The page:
The Cyclades are a group of small islands in the central-southern part of the Aegean Sea, forming a virtual land bridge between Mainland Greece and Asia Minor. Naxos, with an area of 428 sq. km. is the largest. The name Cyclades is used by Herodotus, Thucydides and several other ancient authors. According to Strabo, the Cyclades included Keos, Kythnos, Seriphos, Melos, Siphnos, Kimolos, Paros, Naxos, Syros, Mykonos, Tenos and Andros, which formed a circle around the sacred island of Delos. Thera, Ios, Sikinos, Pholegandros, Amorgos, Anaphi and some of the modern Dodecanese were included in the south Sporades. We should remember, however, that the earliest recorded use of the term Cyclades dates to the 5th c. BC. Whether the 3rd millennium BC inhabitants of the Cyclades used the same or similar names for their islands is unknown.
The Cyclades are in fact the peaks of the mountains of the Aegais, a landmass which was submerged in geological times, about 5 million years ago. Several of the islands, especially those located to the southwest of Attica and Euboea, are rich in crystalline rocks such as granite, gneiss, marble and schist. On the other hand, the southern islands (Melos, Kimolos, Thera), which are located along the arc of south Aegean volcanoes, are rich in volcanic rocks, such as andesite and obsidian. Other sources of mineral wealth include deposits of copper on Kythnos and both lead and silver, extensively used and exhausted in antiquity, on Siphnos.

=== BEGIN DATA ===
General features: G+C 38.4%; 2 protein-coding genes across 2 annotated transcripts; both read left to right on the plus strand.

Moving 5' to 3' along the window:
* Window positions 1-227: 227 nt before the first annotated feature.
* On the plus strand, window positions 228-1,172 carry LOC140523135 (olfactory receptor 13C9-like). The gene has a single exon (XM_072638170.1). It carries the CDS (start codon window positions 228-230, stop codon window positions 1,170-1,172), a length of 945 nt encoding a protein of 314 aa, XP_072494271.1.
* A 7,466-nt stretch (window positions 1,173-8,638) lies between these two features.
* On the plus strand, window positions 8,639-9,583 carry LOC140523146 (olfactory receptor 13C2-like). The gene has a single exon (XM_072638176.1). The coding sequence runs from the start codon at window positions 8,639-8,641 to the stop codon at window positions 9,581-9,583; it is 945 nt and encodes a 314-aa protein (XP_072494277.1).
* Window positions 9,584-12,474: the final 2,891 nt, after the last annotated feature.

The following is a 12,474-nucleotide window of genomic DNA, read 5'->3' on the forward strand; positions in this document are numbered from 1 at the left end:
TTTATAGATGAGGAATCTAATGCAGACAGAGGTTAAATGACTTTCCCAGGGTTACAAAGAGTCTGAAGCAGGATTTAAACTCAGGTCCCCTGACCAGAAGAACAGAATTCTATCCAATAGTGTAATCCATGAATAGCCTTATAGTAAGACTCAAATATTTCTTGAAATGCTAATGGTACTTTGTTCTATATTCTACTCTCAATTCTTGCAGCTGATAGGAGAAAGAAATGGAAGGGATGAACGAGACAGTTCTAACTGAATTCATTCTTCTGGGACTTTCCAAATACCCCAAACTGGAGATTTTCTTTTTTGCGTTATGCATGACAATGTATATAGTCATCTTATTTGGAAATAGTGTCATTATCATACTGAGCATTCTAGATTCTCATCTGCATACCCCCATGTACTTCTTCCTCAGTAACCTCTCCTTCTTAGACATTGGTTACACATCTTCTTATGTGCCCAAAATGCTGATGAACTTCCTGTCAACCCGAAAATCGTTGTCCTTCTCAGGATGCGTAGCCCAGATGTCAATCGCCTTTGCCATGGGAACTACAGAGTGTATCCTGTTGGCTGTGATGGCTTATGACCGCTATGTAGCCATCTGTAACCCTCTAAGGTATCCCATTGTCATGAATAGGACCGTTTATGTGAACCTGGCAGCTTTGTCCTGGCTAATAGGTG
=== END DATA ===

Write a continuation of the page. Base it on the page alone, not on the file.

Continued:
The Cyclades have limited water resources, a restricted range of flora and fauna, and little farming land. The climate is dry, with prolonged periods of sunshine and little rainfall. However, the strong winds that prevail for most of the year, especially in the summer, help regulate the temperature and favour coastal navigation.
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